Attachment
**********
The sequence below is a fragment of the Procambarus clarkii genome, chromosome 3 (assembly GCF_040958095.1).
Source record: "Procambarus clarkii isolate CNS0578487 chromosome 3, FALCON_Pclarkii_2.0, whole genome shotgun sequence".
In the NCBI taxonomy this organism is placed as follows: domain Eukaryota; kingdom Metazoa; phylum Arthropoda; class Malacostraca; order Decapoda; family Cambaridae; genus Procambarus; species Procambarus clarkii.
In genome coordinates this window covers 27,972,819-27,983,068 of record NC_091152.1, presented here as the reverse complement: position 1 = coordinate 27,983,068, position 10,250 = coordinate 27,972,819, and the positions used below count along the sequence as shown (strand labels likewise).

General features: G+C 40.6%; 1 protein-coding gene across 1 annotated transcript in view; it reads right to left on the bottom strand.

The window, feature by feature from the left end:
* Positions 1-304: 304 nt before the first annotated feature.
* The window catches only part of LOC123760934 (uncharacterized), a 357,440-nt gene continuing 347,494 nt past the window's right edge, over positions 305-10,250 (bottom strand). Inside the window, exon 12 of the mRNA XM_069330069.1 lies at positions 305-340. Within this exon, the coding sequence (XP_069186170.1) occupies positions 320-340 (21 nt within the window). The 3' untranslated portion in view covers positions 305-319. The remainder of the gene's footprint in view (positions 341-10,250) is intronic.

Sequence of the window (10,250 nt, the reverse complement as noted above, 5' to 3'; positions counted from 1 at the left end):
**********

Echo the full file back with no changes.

The sequence below is a fragment of the Procambarus clarkii genome, chromosome 3 (assembly GCF_040958095.1).
Source record: "Procambarus clarkii isolate CNS0578487 chromosome 3, FALCON_Pclarkii_2.0, whole genome shotgun sequence".
In the NCBI taxonomy this organism is placed as follows: domain Eukaryota; kingdom Metazoa; phylum Arthropoda; class Malacostraca; order Decapoda; family Cambaridae; genus Procambarus; species Procambarus clarkii.
In genome coordinates this window covers 27,972,819-27,983,068 of record NC_091152.1, presented here as the reverse complement: position 1 = coordinate 27,983,068, position 10,250 = coordinate 27,972,819, and the positions used below count along the sequence as shown (strand labels likewise).

General features: G+C 40.6%; 1 protein-coding gene across 1 annotated transcript in view; it reads right to left on the bottom strand.

The window, feature by feature from the left end:
* Positions 1-304: 304 nt before the first annotated feature.
* The window catches only part of LOC123760934 (uncharacterized), a 357,440-nt gene continuing 347,494 nt past the window's right edge, over positions 305-10,250 (bottom strand). Inside the window, exon 12 of the mRNA XM_069330069.1 lies at positions 305-340. Within this exon, the coding sequence (XP_069186170.1) occupies positions 320-340 (21 nt within the window). The 3' untranslated portion in view covers positions 305-319. The remainder of the gene's footprint in view (positions 341-10,250) is intronic.

Sequence of the window (10,250 nt, the reverse complement as noted above, 5' to 3'; positions counted from 1 at the left end):